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Ogallala Hosts Thrills in the Hills Competition

 

 

Students from the Ogallala High School physics and welding classes recently competed at the 6th Annual Thrills in the Hills Catapult Competition.  The competition in the past has been hosted by Arthur High School in Arthur, Nebraska.  However, this year Ogallala High School hosted the event at the Ogallala Fairgrounds.

 

Many science teachers typically have small-scale catapult competitions within their classrooms each year as a fun way to help our students grasp an understanding of projectile motion. In the past few years, about ten schools from around the state have competed in annual Thrills in the Hills competition. The competition has piqued the interest of all the students who competed in the event and gave them some real world engineering experience.

 

Machine designs for the competition could have been of catapult, trebuchet, torsion, tension, or ballista origins.  Air cannon designs or centrifugal designs were not allowed for safety reasons. All participants threw 16 pound bowling balls in the competition as a projectile.

 

Catapults entered into the competition could not be larger than 25 feet long, 15 feet wide, and 15 feet tall (excluding the lever arm).   Axtell, Gothenburg, Ogallala, North Platte, and Maxwell all attended the competition.

 

The competition was based on how close the launcher could throw a bowling ball to a designated distance, chosen the day of the competition, between 100 and 150 feet in front of the device. Each team was given three trial shots and three competition shots, and distances were measured from the point of impact to the designated distance using a laser rangefinder.  The distance chosen the day of the competition by a random number generator was 130 ft.

 

North Platte won the competition with their traditional trebuchet with a throw that landed 2 feet 2 inches away from the goal.  Axtell’s floating arm trebuchet earned second with a throw that landed 7 feet 8 inches away from the goal, and Gothenburg’s floating arm trebuchet earned 3rd with a throw that landed 14 feet 10 inches away from the goal.

 

Ogallala students designed and built a torsion ballista.  However, in the days before the competition during testing it was clear that the design was not going to work.  They did however attempt to put together a quick catapult with their remaining supplies the day of that did throw the ball a short distance.  Their best throw was 110 feet  5 inches away from the goal distance.

 

Ogallala High School students that participated in the project included Bryce Borer, Dylan Higgins, Tim Eveland, Jack Lindgren, Scott Hauk, Adam Wach, Jon Hood, and Justin Candy.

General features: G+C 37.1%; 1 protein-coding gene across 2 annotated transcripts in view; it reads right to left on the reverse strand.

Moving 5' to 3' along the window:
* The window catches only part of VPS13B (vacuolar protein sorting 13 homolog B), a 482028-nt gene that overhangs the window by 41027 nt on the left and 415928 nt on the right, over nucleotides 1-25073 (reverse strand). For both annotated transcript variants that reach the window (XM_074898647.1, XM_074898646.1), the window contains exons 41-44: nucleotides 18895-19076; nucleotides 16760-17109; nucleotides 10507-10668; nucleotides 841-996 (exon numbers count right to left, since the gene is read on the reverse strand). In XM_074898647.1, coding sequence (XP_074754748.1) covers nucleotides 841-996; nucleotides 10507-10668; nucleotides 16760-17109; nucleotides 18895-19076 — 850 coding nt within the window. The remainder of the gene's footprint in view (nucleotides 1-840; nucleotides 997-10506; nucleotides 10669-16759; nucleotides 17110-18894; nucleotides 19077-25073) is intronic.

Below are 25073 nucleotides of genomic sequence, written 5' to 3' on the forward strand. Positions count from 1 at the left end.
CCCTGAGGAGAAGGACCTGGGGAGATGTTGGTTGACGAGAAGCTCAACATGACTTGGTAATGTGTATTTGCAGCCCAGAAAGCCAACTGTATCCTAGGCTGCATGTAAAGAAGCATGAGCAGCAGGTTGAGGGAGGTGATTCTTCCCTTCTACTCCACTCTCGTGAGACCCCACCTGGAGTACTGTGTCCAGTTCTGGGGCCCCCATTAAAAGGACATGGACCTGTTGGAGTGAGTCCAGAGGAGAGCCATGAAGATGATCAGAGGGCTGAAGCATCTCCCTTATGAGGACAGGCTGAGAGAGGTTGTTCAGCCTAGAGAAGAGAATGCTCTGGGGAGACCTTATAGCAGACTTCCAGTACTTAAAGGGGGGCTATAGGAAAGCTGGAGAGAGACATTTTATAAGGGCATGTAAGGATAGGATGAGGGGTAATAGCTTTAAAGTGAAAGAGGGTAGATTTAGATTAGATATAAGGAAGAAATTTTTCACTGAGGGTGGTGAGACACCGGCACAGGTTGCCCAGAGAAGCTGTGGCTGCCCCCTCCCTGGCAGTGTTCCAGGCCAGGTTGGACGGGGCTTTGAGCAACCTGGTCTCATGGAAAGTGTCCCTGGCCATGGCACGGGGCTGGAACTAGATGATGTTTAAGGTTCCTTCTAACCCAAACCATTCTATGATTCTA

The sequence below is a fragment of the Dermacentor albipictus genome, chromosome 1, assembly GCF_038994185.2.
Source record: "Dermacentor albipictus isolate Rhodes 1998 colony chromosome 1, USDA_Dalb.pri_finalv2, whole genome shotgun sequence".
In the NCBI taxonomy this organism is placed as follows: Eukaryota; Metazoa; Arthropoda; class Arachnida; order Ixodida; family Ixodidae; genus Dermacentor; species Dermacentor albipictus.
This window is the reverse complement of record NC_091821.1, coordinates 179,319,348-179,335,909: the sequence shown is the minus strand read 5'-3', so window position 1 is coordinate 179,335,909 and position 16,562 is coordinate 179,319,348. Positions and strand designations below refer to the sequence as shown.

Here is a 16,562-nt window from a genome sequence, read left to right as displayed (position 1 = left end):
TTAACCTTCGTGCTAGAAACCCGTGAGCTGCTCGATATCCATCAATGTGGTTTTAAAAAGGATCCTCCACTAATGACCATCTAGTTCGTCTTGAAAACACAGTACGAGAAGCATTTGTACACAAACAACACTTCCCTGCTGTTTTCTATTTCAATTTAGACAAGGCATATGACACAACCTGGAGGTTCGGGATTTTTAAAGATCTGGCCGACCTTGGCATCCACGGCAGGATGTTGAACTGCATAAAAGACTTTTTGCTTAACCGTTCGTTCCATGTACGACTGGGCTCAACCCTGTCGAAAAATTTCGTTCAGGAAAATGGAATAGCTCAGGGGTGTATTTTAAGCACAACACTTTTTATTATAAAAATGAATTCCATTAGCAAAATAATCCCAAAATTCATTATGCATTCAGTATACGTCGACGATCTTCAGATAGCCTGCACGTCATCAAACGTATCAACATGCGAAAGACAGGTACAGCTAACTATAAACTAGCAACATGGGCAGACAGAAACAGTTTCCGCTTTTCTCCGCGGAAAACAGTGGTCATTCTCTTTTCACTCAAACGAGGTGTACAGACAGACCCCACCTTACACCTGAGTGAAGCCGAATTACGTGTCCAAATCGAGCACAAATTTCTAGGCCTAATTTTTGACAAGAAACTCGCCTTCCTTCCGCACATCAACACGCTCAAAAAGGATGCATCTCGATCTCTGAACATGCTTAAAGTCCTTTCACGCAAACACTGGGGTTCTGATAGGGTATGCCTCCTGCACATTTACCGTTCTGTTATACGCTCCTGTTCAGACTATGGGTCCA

Jennifer Jones, science teacher, says “Students really got into the competition last year, and it was really neat to see how the students were able to apply physics concepts to such a large project.  So it was a no-brainer to me that this year’s class would probably enjoy the project as well.  This year’s class went with a totally different design that was a little more technical than a traditional trebuchet.  Therefore, it took a lot of research, visualization, and engineering to get it to work.  I think everybody working on the project became frustrated at times as it tested the kid’s patience and dedication, as well as my own.  Even though the end product didn’t work, there were still a lot of lessons learned, as engineering is full of failures before things work.  It was also exciting to watch the kids gain the life skills that came with the construction…welding, safety considerations, travel planning, communication, etc.  Students in the physics class did a lot of the design work, and students in the Ogallala welding classes helped a lot with the construction of the device.  Communication was key to this project as the students had to relay a lot of technical information from designers to builders.”

 

“It is important to note that the Ogallala students really worked with the community when taking on this project.  Ace, Bomgaars, Kildare Lumber, R Tire and Alignment, and numerous other individuals all donated supplies to the kids to help complete the project.  It’s great that we have such a supportive community that will help our students with these sort of projects.  We couldn’t have done it without them.”

 

Welding teacher, Daniel Stokey, says “It was a fun project that allowed me to work with kids I usually don’t see.  Next year we are going for first place.”

 

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